But with 50% of the family having fair skin that’s prone to burn easily, it was important that our homemade sunscreen worked. This homemade essential oil sunscreen works.
REASONS TO MAKE HOMEMADE SUNSCREEN
For a long time, I bought whatever sunscreen was cheapest. Whether that was store brand or name brand, buying in bulk or using coupons – it didn’t matter. I bought it and we used it whenever we needed it, which really wasn’t that often.
We lived in an area that was typically cool and overcast. While you can get sunburned on a cloudy day, I was more concerned about our getting enough Vitamin D than getting burned. Family vacations aside, I can probably count on one hand the number of times we used sunscreen in the average year. Since we didn’t use sunscreen that often, I wasn’t too concerned about what was in it.
The weather where we live now is very different. It’s mostly sunny the majority of the time and we’re outside enjoying every minute we can. Our neighborhood pool has only been open a week and we’ve been there every single day.
As we gradually learn more and more about what we put on our skin, and balance it against how often we do it, making homemade sunscreen has become more of a priority for me.
You see, my daughter inherited my fair skin and together we cover ourselves head to toe with sunscreen. If we don’t, we burn after just 30 minutes in the sun. Summer days at the pool means applying and reapplying sunscreen on a regular basis.
The more often we use a product or eat a food, the better quality I want it to be, and we’re finally to the point where it’s time to upgrade our sunscreen. The top of my concerns are toxins, the cost of quality sunscreen and the fact that traditional sunscreens may even increase the risk of skin cancer.
With the amount of sunscreen we use in the summer, our sunscreen needs to be free of toxins and parabens is at the top of the list. According to the Environmental Working Group (EWG),
Parabens act as a synthetic estrogenic compound and can alter hormone signaling… Proper endocrine signaling is particularly important during critical windows of development – while in the womb and during childhood and adolescence. Chemicals that disrupt hormone signaling can lead to adverse effect on development, reproduction and the neurological and immune systems.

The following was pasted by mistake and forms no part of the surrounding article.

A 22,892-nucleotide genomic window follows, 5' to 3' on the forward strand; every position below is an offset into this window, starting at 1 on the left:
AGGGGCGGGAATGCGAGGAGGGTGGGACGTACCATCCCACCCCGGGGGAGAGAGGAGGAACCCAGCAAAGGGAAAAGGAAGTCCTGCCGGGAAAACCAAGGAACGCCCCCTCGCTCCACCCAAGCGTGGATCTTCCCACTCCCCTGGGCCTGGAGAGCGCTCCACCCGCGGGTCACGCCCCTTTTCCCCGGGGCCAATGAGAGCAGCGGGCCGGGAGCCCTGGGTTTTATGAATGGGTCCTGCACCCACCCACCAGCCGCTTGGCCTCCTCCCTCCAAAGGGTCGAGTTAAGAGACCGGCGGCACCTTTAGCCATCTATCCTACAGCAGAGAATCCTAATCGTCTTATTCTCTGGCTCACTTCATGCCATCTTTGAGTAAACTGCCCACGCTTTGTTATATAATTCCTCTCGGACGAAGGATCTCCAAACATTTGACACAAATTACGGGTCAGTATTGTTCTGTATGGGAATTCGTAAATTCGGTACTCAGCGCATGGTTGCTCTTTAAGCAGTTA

A study conducted by the National Toxicology Program (NTP) found that a form of vitamin A, retinyl palmitate, may increase the development of cancerous skin tumors and lesions.
This ingredient is found in all sorts of make-up and skin care items because it has anti-oxidant properties that slow the aging of the skin. However, this same ingredient that can cause a “greater sensitivity to sunlight” is also attributed to “enhancing the photocarcinogenic activity,” of sunlight according to a panel of independent scientists convened by the NTP.
The Federal Drug Administration (FDA) doesn’t require the term “fragrance” to be broken down any further. Many companies hide their trade secrets behind this term on ingredient labels, and it might very well include something that is fragrant. But it can also include preservatives for the fragrance and other chemicals we’d never even know.
Because I don’t know what “fragrance” includes, I avoid it whenever possible.
With four people in our family who all love to spend days at the pool, I anticipate going through a lot of sunscreen this summer. We spent 3 weeks in Costa Rica last year and as a family, we went through an entire 8 ounce bottle of sunscreen each week!
We won’t be in the sun all day every day, so estimating about 4 ounces each week seems fair. The best, most affordable non-toxic sunscreen on the store shelves comes in a 2 ounce container and costs almost $10. If we went this route, we’d be paying nearly $160 in sunscreen alone this summer!
Your actual cost to make your own homemade sunscreen will vary since the main ingredient will depend on your brand preference. Buying both zinc oxide and carrot seed oil is an up-front cost, but they’ll last at least through the summer, if not longer. The carrot seed oil will make 8 batches of homemade sunscreen and the zinc oxide will make 14!
When I figure the cost of making one batch of homemade sunscreen every week this summer, I’m saving over $125!
I’ve been dealing with acne-prone skin for as long as I can remember. It wasn’t until I switched to an all-natural soap that my skin finally cleared up.